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Dx Breast feeding and Difficulties/ Treatments: Read more...


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Observation:
Breastfeeding and Difficulties

The Merck Manual Home Edition
states:
"A normal newborn has active rooting and sucking reflexes and can start feeding right away, so doctors recommend placing the newborn at the mother's breast immediately after birth. If this is not done, feedings are begun at least within 4 hours after birth.

Most babies swallow air along with the milk. Babies usually cannot burp on their own, so a parent needs to help. Babies should be held upright, leaning against the parent's chest, with their head against the parent's shoulder, while the parent pats them gently on their back. The combination of patting and pressure against the shoulder usually leads to an audible burp, often accompanied by spitting up of a small amount of milk.

Although babies may be fed breast milk or formula, doctors recommend exclusive breastfeeding for at least the first 6 months. However, breastfeeding is not always possible (for example, if the mother is taking certain drugs), and many healthy babies have been raised on formula feedings.

BREASTFEEDING:
Benefits of Breastfeeding:
Breast milk is the ideal food for newborns. Besides providing the necessary nutrients in the most easily digestible and absorbable form, breast milk contains antibodies and white blood cells that protect the baby against infection. Breast milk favorably changes the pH of the stool and intestinal flora, thus protecting the baby against bacterial diarrhea. Because of the protective qualities of breast milk, many types of infections occur less often in babies who are breastfed rather than bottle-fed. Breastfeeding also seems to protect against the development of certain chronic problems, such as allergies, diabetes, celiac sprue, and Crohn's disease.

Breastfeeding offers many advantages to the mother as well. For example, it helps her to bond and feel close to her baby in a way that bottle-feeding cannot. Mothers who breastfeed have a quicker recovery time after delivery and have some long-term health benefits, such as decreased risk of obesity, osteoporosis, breast cancer, and ovarian cancer. About 60% of mothers in the United States breastfeed their babies, and this proportion is steadily increasing. Mothers who work may breastfeed while at home and have the baby bottle-feed pumped breast milk or formula during the hours they are away. Most doctors recommend giving daily vitamin D supplements to breastfed infants after 2 months of age.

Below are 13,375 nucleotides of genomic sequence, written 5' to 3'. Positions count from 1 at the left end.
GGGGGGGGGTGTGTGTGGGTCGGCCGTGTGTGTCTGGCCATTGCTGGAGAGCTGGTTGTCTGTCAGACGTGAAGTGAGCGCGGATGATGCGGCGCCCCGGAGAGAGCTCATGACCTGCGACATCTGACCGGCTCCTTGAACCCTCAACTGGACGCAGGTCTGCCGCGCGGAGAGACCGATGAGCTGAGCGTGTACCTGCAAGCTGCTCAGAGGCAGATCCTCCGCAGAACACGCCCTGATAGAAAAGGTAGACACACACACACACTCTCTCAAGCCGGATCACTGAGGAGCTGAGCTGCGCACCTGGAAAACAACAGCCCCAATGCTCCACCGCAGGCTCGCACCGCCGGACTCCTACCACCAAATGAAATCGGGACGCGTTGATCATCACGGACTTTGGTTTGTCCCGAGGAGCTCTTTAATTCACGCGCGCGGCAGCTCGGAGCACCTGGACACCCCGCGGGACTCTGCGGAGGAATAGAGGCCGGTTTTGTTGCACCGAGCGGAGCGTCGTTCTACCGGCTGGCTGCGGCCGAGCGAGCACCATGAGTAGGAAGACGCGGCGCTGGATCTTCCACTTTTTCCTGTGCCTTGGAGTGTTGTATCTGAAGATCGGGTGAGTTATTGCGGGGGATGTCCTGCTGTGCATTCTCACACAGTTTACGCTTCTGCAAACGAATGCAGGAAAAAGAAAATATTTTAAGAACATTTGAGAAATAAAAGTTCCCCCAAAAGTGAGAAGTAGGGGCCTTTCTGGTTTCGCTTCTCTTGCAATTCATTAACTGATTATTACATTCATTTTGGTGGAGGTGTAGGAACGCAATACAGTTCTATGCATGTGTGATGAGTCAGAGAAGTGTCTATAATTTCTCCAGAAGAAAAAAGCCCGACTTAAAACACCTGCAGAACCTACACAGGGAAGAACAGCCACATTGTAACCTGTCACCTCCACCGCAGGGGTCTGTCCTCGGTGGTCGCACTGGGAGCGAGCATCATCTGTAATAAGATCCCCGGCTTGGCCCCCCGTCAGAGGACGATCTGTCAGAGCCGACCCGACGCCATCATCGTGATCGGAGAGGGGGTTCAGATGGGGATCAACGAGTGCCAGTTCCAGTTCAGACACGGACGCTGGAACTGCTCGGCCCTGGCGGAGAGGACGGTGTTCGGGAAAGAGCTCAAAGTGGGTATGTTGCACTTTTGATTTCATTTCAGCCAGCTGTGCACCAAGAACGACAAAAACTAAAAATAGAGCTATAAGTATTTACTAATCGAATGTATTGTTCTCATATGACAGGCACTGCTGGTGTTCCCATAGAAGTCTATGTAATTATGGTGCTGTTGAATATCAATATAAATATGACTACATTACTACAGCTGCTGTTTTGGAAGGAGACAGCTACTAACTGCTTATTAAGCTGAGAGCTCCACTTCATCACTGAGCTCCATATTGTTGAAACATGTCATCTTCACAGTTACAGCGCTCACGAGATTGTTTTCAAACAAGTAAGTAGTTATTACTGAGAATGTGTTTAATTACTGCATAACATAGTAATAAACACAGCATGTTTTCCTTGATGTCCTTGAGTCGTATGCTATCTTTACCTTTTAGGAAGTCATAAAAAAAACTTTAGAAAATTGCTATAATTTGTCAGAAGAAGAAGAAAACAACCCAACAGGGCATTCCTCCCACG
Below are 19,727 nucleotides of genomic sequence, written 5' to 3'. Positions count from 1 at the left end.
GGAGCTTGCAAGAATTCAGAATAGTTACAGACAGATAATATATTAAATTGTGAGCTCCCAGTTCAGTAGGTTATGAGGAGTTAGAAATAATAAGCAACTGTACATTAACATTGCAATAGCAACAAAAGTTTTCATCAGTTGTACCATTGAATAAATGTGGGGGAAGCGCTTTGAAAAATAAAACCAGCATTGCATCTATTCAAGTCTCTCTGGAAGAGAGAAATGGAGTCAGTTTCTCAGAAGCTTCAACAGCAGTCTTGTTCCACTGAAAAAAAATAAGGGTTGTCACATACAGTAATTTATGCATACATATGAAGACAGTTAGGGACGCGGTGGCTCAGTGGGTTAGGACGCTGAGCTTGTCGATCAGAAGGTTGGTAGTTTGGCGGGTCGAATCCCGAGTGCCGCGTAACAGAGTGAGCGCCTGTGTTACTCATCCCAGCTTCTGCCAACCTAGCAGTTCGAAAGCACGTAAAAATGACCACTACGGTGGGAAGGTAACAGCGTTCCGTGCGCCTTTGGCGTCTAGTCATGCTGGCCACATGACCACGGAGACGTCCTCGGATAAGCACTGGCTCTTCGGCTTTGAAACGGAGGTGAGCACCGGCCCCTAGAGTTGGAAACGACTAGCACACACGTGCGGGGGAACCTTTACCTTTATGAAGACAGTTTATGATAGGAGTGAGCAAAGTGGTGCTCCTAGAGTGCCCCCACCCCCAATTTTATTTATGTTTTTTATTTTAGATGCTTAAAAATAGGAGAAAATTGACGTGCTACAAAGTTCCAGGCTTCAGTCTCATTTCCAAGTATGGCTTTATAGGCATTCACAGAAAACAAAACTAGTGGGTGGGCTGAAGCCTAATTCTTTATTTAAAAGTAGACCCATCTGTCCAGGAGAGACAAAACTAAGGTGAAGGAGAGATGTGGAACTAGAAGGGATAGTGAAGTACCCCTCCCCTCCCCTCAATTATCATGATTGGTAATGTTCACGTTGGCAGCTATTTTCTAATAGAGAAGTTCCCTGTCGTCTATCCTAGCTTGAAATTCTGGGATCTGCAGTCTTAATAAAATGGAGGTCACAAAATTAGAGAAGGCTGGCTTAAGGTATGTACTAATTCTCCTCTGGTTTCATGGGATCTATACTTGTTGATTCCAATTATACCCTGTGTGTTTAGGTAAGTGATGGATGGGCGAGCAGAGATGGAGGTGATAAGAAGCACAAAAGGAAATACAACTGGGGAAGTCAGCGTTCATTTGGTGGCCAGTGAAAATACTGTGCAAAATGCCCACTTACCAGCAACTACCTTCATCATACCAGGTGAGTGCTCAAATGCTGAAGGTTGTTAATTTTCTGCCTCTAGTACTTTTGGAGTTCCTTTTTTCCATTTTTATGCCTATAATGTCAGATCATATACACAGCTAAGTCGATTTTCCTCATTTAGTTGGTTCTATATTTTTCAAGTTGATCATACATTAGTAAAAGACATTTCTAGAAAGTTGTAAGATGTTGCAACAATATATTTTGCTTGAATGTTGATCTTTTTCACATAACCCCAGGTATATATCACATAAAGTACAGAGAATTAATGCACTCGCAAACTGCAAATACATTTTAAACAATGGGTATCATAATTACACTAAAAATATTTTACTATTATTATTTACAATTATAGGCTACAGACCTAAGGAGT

A thin yellow fluid, called colostrum, flows from the nipple before breast milk is produced. Colostrum is rich in calories, protein, and antibodies. The antibodies are absorbed directly into the body from the stomach, protecting the baby against many infections.

The mother should take the baby, especially a first baby, to the doctor 3 to 5 days after delivery so that the doctor can find out how breastfeeding is going, weigh the baby, and answer any questions. A doctor may need to see the baby earlier if the baby was discharged within 24 hours, is not feeding well, or if the parents have a particular concern. Because mothers cannot tell exactly how much milk a baby takes, doctors use frequency of feeding and weight gain to tell whether milk production is adequate. Babies that are hungry and feed every hour or two but fail to gain weight appropriately for their age and size are probably not getting enough milk."

Medications/ Treatments Used in Treatment:
1. Syntocinon: While use of oxytocin during the last stage of labor is associated with more babies withdrawing from breast feeding at 3 months, the long-established used of synthetic oxytocin nasal spray to encourage breast feeding has been found of no value.
2. Nipple stimulation with an increased central release of oxytocin. A research case study showed that the nipples are conduits to the hypothalamus release of oxytocin. Further data will be forthcoming.

*[Editor] It is recognized that the sucking process of nipple stimulation by the infant stimulates a reflex release of oxytocin from the brain. The oxytocin stimulates the breast to release milk.

But for some, the process of lactation is not successful. Research by the Editor has found that there is a chemical that can be applied to the nipple that amplifies the release of oxytocin in the brain and can 'jump start' lactation. While only a third of African-American and Hispanic mothers are nursing their infants at 3 months, the number is almost twice greater in the Caucasian population. While this appears to be cultural, an effort to improve the bonding of mother and infant through nursing should be pursued.


*[Editor] Retrophin signs US licensing agreement to bring Syntocinon back in 2014.

*[Editor] The Cochrane database reported in 2000 that sublingual and buccal oxytocin was somewhat effective.


*[Editor] Our recent research has suggested that a topical nipple preparation may be able to induce the spinothalamic neurons to stimulate the hypothalamic release of oxytocin and increase milk letdown. The application may be needed for just a few days and discontinued once effective nursing has been established. Physicians investigators interested in a clinical trial should contact Edward Lichten, M.D.

Editor]: Reference Article Domperidone for Lactation: What Health Care Providers Need to Know. Ob Gyn 2017 Jun; 129(6): 1054-5.
"domperidone is not approved in any country for lactation enhancement. Domperidone is associated with serious cardiac arrhythmias. The U.S. Food and Drug Administration (FDA issued an import alert in 2004, updated in 2012, explaining that the importation of domperidone is illegal with limited exceptions." Copyright® 2014